If you’d like to get involved with barn preservation, here are a few groups we’re fans of:
Pushing boundaries is a challenge our teams thrive on. Things get creative after handling thousands of board feet of over 20 reclaimed wood species in countless grades. The latest results? We’re well beyond the weathered surfaces most associated with reclaimed wood—swapping out molder blades, introducing saw techniques, and adding a bit fire. We’re bringing in pops of colors and contemporary textures to whet your creative palette.
Welcome to Raked—bringing a modern twist to our more traditional reclaimed wood. We’re milling this dimensional character on a variety of wood facades. Revealing the inner bright and clean wood which contrasts with rugged or painted surfaces, this high relief texture is yielding a crisp, graphic pattern well suited for any vertical surface.
Kissed—Swooping arcs add warmth and grace to our Saw Kissed Douglas fir. This wood becomes even more visually compelling with an artfully applied sawn texture to the original reclaimed surface. We find this makes for casual and warm paneling or flooring, across whole surfaces or highlighting details inside and out.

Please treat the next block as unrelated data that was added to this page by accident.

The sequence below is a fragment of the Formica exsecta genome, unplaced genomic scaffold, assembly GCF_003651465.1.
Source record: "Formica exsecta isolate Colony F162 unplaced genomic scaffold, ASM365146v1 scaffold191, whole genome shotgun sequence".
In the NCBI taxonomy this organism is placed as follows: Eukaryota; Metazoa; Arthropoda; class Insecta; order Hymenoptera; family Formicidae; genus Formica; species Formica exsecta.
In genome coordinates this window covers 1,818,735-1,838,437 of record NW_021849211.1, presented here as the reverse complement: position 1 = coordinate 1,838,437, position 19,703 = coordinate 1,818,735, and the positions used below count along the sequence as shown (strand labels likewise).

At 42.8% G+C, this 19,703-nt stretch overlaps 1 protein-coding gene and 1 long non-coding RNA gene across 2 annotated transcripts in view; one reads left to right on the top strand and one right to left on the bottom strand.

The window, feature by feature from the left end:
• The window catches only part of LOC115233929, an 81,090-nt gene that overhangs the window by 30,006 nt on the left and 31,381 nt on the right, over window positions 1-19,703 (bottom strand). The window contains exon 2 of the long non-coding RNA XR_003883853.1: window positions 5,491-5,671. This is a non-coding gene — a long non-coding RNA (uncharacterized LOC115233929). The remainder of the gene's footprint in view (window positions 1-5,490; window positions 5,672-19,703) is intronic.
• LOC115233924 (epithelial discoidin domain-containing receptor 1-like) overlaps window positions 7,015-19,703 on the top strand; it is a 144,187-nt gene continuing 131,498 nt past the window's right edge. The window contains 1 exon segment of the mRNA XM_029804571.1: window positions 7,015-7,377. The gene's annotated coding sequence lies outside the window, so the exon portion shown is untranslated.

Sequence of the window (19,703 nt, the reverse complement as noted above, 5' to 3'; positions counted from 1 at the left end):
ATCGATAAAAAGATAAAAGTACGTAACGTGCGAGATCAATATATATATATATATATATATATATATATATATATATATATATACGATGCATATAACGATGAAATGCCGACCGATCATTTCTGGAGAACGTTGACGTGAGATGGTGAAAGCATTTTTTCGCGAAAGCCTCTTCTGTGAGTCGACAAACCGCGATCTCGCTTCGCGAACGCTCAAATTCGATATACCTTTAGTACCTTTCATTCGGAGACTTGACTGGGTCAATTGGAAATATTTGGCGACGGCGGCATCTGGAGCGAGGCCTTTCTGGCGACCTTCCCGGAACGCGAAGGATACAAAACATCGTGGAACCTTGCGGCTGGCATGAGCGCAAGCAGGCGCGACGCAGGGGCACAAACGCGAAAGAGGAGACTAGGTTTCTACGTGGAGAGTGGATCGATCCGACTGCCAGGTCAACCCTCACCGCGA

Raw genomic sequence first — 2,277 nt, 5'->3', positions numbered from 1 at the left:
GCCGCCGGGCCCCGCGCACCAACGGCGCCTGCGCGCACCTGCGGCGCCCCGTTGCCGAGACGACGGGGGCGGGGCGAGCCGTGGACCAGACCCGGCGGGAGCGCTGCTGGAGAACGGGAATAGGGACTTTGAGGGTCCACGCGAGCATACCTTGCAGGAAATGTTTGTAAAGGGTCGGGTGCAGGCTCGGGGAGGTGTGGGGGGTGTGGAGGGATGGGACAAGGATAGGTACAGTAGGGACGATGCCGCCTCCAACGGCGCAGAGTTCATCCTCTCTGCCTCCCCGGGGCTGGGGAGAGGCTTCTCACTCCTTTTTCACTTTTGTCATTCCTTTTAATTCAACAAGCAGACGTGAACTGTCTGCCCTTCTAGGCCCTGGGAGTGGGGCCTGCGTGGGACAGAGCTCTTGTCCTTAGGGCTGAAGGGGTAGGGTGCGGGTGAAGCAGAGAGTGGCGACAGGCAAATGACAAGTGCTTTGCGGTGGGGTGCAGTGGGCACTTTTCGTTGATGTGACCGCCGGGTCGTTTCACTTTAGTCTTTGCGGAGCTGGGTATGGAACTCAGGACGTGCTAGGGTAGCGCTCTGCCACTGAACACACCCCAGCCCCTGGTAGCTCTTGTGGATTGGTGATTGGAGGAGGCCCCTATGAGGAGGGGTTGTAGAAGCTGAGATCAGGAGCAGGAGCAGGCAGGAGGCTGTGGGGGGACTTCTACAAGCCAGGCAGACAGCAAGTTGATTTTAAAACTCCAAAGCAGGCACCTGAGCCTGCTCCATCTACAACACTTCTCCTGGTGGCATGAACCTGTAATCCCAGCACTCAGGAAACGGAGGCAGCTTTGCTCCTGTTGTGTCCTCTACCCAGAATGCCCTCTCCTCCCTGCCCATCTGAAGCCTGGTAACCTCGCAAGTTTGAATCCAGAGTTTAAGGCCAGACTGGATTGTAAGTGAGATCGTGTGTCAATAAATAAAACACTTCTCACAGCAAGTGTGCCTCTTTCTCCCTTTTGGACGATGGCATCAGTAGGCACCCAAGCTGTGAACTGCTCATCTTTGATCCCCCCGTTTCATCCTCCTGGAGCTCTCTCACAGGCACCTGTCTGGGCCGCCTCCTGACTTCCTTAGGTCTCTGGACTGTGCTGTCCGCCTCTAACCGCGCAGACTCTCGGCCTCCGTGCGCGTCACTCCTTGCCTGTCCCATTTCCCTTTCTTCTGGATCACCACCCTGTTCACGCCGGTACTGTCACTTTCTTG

On Fire—Shou Sugi Ban is an ancient Japanese technique of burning wood as a preservative treatment for exterior siding. We apply this process to our sustainably harvested Larch creating a dark, slightly iridescent look that in exterior uses can change over time, depending on its exposure to the elements. The evolving look suggests the Japanese aesthetic of wabi-sabi – a reminder of the transience and imperfection of all things.
Added Color—Bringing in color further celebrates the character that we love about reclaimed. We’re excited about the bold hues some of you have been requesting. Bright or soft, we’ve found that carefully adding color enhances the natural texture and character of reclaimed wood.
Double Up—Opaque painted boards are fun, but we can’t resist adding some texture. While a wire brush floats over the dense heart grain it whisks away the softer sapwood leaving a raised texture along with color on each plank. Knots, nail holes, other signs of previous life continue to bring their originality to this texture and color treatment.
What you can do with these new textures and finishes is limited only by imagination—we’ve created custom paneling, bar wraps, fixtures, and more for a variety of clients. Interested in pushing your design boundaries? Reach out to our Reclaimed Wood Design Experts. They’re always excited to brainstorm.